3. Duruibe JO, Ogwuegbu MC, Egwurugwu JN. Heavy metal pollution and human biotoxic effects. Int J Phys Sci. 2007;2:112–8.
4. Stowe DM, Goyer RA, Krigman M, Wilson M, Cates M. Experimental oral lead toxicity in young dogs. Arch Pathol. 1973;95:106–16.
5. ATSDR . Agency for Toxic Substances and Disease Registry Toxicological Profile for Lead, Update. Prepared by Clement International Corporation under contact no. 205-88-060 for ATSDR. Atlanta, GA: US Public Health Services, 1993.
6. Elayat W, Bakheelf MS. Effects of chronic lead toxicity on liver and kidney functions. J Med Lab Sci. 2010;1:29–36.
7. Mugahi MN, Heidari Z, Sagheb HM, Barbarestani M. Effects of chronic lead acetate intoxication on blood indices of male adult rat. DARU. 2003;11:147–51.
8. Suradkar SG, Ghodasara DJ, Vihol P, Patel J, Jaiswal V, Prajapati KS. Haemato-biochemical alterations induced by lead acetate toxicity in wistar rats. Vet World. 2009;2:429–31.
9. Ahrens FA. Effects of lead on glucose metabolism, ion flux, and collagen synthesis in cerebral capillaries of calves. Am J Vet Res. 1993;54:808–12.
10. Yokoyama K, Araki S, Akabayashi A, Kato T, Sakai T, Sato H. Alteration of glucose metabolism in the spinal cord of experimental lead poisoning rats: microdetermination of glucose utilization rate and distribution volume. Ind Health. 2000;38:221–3. [DOI via Crossref]    [Pubmed]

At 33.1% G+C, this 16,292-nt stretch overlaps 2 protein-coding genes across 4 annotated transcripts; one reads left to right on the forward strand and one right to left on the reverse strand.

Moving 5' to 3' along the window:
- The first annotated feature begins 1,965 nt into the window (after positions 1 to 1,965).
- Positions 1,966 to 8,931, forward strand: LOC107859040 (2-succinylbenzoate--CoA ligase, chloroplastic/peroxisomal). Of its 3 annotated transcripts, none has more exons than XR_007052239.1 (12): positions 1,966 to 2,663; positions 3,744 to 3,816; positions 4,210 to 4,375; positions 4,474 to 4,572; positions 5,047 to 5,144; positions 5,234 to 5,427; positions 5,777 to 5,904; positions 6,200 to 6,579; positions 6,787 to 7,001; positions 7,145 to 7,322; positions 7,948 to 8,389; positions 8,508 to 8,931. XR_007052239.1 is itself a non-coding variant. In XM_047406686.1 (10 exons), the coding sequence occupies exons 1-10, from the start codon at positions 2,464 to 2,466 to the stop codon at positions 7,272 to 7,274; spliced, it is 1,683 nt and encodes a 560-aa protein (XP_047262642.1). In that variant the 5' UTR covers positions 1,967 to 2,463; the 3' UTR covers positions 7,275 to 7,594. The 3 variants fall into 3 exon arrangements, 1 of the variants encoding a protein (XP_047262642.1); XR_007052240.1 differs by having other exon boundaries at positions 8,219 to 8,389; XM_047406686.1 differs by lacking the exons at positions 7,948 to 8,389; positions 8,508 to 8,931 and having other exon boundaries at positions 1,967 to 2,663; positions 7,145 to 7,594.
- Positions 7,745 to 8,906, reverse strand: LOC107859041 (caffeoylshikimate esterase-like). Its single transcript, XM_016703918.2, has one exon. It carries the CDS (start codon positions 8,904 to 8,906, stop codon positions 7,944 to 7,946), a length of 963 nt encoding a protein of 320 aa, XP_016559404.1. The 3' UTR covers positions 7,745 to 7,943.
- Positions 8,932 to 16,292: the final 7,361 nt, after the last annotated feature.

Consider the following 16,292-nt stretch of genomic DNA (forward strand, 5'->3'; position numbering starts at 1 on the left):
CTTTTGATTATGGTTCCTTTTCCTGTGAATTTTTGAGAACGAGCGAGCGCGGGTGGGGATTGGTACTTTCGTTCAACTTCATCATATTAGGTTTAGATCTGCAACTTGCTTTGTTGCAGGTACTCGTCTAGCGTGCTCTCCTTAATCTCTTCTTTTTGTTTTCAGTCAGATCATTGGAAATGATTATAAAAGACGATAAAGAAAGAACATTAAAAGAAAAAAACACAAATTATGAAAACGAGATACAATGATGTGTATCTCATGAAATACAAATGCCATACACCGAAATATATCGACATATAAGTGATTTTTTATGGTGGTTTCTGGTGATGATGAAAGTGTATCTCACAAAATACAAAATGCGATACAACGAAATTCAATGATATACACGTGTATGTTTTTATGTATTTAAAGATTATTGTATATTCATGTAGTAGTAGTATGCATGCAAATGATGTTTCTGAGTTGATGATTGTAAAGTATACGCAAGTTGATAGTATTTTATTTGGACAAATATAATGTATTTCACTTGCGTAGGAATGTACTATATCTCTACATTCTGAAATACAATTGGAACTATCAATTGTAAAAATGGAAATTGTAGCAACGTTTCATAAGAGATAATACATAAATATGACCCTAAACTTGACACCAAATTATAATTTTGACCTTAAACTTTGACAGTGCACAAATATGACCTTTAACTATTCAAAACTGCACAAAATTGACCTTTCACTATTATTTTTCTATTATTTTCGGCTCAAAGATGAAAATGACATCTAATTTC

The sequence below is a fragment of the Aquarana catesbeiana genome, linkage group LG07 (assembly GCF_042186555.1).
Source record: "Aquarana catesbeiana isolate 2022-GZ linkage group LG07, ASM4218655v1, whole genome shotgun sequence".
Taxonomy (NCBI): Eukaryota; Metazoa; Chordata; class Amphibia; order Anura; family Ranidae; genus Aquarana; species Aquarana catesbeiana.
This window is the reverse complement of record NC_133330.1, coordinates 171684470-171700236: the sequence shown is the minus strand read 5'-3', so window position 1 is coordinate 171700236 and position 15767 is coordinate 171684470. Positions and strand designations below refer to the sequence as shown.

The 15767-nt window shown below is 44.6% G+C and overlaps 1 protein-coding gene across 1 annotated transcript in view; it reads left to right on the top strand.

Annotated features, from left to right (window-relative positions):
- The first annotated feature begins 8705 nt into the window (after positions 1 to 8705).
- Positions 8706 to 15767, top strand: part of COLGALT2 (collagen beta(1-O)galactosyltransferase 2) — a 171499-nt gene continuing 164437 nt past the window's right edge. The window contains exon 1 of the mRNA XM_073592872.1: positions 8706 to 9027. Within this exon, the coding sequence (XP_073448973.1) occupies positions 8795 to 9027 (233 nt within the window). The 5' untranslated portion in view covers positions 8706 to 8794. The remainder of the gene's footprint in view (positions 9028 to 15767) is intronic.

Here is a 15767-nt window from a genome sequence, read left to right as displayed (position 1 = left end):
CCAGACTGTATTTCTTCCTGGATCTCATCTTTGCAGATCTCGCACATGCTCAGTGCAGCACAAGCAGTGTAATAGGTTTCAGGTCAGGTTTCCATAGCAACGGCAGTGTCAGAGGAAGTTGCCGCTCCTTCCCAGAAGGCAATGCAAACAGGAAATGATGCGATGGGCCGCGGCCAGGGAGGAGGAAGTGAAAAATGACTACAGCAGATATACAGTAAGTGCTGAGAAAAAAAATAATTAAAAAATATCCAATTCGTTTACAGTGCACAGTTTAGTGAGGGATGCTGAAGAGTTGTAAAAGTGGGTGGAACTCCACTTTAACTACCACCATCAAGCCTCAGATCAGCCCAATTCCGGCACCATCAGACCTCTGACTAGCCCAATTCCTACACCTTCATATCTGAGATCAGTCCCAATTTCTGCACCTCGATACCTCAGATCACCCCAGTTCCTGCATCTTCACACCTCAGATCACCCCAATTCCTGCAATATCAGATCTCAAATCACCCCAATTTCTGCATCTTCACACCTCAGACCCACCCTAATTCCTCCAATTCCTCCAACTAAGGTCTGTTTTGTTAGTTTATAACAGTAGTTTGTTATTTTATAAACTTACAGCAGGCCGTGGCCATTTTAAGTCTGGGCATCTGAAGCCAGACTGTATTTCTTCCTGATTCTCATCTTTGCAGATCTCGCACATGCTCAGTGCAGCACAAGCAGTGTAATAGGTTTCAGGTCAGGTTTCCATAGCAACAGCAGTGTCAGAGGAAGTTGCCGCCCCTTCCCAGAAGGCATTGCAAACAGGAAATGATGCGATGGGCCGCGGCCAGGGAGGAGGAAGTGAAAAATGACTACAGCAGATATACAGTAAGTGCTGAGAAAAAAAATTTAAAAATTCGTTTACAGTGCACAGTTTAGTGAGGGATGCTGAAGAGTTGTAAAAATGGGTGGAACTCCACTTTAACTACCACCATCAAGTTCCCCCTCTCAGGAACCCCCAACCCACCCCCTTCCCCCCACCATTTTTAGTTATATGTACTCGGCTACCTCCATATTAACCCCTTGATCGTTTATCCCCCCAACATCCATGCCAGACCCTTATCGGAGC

11. Pitot CH, Dragan PY Please confirm the changes made in Reference 11.Chemical carcinogenesis In:(Ed.) Casarett and Doull's Toxicology: The Basic Science of Poisons, 5th edn. , New York: McGraw-Hill, 1996. pp. 201–60.
12. Correia PM, Oliveira E, Oliveira PV. Simultaneous determination of Cd and Pb in foodstuffs by electro-thermal atomic absorption spectrometry. Anal Chim Acta. 2000;405:205–11. [DOI via Crossref]   
13. Commission of the European Communities. Commission regulation (EC) No. 221/2002 of 6 February 2002 amending regulation (EC) NO. 466/2002 Setting Maximum Levels for Certain Contaminants in Foodstuffs. Brussels: Official Journal of the European Communities, 2002.
14. Demirezen D, Kadiriye U. Comparative study of trace elements in certain fish, meat and meat production. Meat Sci. 2006;74:255–60. [DOI via Crossref]    [Pubmed]   
15. Xienia U, Foote GC, Van S, Devreotes PN, Alexander S, Alexander H. Differential developmental expression and cell type specificity of Dictyostelium catalases and their response to oxidative stress and UV light. Biochim Biophys Acta. 2000;1492:295–310. [DOI via Crossref]   
16. Foyer CH, Noctor G. Oxygen processing in photosynthesis: regulation and signaling. New Phytol. 2000;146:359–88. [DOI via Crossref]